I’m so philosophical its not even funny. Maybe its idealism more than philosophical, but whichever it is, I think I should have grey hairs, grow a goatee complete with sideburns and a moustache, and change my name to Augustine the sixth or something like that. Any name which invokes a vague sense of the aristotelian or with metaphysical connotations, like Zato, Grucrates, Zilalei Zilaleo, Michel von Norowitz, Karl Sachs or Yosef Rant would do.
And here’s how I know this idealism is getting a little out of hand:
1. At some point the last five to ten years, I stopped looking at things in black and white. Grey took over, and from then since, every action has always had more than 3 or 4 dimensions to it. Even eating. Apparently, when you do not look at your food when chewing, you don’t get full quickly.
2. A few years ago, someone told me in a transaction I was involved in that we needed to pay a middle man money “to get things moving”. Instinctively, and as if a switch had been pressed, I objected. If this had occured two or three years earlier, I don’t think I would have had much of a problem with it. But during this particular incident, I wasn’t comfortable with it. Subsequently, on two other occasions my stance has been similar, prefering to go through a “rough” or “tough” patch than knowingly compromise my “values”.Those who know me say “I always choose the bumpy road”.
These values, whether ideals or philosophical, deserve a bit more mention.
If someone was to ask you what are your values, what would you say?
Interestingly, I find myself appreciating a number of principles, possibly ‘life-codes’ or basic standards by which I believe I must operate. Its not a complete list, and probably more transient than I’d be willing to admit it, but some of them include:
(a) A strong belief that all are born equal and deserving of happiness, dignity and respect, irrespective of the social status or financial standing of their parents. That we must all do our part in safeguarding this basic freedom, at all costs.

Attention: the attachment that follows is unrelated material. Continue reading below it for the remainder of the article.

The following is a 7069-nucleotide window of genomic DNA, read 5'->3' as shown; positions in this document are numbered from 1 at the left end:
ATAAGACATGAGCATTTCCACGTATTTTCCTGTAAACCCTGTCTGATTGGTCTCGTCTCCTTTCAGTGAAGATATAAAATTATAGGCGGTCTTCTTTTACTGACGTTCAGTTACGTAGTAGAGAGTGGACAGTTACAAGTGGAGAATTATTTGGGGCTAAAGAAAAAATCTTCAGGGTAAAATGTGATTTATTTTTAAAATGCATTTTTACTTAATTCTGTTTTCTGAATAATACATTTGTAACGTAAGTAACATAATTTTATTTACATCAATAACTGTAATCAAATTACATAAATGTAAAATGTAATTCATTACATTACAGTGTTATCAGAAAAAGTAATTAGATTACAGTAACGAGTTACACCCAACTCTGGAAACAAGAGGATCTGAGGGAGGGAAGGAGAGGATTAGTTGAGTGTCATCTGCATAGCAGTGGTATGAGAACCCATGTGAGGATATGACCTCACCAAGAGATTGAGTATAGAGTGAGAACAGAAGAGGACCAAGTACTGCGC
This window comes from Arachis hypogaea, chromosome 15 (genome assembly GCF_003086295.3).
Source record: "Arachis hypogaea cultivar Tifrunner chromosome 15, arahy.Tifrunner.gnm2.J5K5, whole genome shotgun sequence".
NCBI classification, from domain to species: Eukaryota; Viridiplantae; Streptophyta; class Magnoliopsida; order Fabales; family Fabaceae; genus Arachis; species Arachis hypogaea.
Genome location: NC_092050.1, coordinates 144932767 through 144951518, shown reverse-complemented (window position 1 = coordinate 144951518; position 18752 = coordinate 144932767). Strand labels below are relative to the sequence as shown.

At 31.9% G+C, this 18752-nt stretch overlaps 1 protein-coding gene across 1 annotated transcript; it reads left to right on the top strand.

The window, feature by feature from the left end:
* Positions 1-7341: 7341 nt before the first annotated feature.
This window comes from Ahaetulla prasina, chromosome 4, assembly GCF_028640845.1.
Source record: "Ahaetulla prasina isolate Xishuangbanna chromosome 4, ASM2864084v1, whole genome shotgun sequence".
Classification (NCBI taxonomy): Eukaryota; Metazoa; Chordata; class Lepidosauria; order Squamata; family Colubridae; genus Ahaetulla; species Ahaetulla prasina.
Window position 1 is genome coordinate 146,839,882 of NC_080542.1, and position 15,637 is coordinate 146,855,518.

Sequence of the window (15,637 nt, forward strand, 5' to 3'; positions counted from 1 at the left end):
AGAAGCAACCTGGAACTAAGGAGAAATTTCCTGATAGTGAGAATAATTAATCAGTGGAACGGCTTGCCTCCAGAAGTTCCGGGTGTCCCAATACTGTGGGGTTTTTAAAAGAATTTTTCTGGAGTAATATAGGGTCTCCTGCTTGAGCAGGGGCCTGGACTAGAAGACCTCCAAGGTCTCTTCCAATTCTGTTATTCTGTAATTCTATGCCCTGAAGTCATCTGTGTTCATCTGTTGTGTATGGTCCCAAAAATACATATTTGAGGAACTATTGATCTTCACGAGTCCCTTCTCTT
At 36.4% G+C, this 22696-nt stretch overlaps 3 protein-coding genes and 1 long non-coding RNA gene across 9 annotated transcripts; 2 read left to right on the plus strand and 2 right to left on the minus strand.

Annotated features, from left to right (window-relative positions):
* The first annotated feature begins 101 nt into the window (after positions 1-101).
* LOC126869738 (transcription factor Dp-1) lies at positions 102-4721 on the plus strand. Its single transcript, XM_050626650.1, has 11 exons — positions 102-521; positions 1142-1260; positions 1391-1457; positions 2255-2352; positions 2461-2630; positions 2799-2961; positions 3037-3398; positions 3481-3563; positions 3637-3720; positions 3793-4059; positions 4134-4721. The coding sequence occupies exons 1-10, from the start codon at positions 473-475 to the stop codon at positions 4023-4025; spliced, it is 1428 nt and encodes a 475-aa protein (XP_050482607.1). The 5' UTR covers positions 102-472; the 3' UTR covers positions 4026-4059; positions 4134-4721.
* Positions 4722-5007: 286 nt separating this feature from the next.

(d) Belief in a greater power, or a root of human existence is better than none. Whatsoever anybody else thinks. By taking such an approach, it is likely that you won’t do any lasting and intentional damage to your body, such beliefs are unlikely to get you in much trouble, and they could help you live a little bit longer, and healthier.
(e) Importance of honesty, seeking peace and minimising confrontation, even when it may be deemed to be necessary in the circumstances. That sometimes “backing off” is the best offensive, and it may be 10 – 15 years for you to realise that you did infact do the best thing. After all, people will not always understand, so quit trying to get them to understand.
(f) To take Pride in working hard to earn a living. No such thing as a free lunch. If humans are born with a fear of heights and noises, I most definitely was born with a ‘work ethic’ gene activated. A certain energy, which although appreciated remains mysterious to me.
(g) To never ever allow anyone to define you in condenscending / belittling terms. Refuse to deal with those who do so, or try to do so, whomsoever they may be. And denouce them publicly whenever the opportunity presents.
(h) To oppose and fight the above, or any such repressive types to the death. An eye for an eye.
(i) That the proof is in the pudding. Always ask for evidence. Don’t make hasty decisions without considering the evidence in detail.
(j) History is unkind to those who rush it so don’t be in too much of a hurry. Once a week, procrastinate, just for the sake of it. And when faced with difficult circumstances, wait for things to complete, for the dust to settle. People have been spared death just because they waited an additional 10 – 20 minutes.
(k) A belief in luck. Even when reality appears to show otherwise.
(l) Sometimes take calculated risks, sometimes gamble. Calculatedly.
(m) Be unpredictable. Towards as many people as you can be. And don’t let your unpredictability become predictable. And it shouldn’t have to always be complicated stuff, it can be as simple as offering to undertake a task on behalf of someone who you know doesn’t like you.
(n) Help others, especially those most in need. Beware when you do this against those not in need, who just want to use you.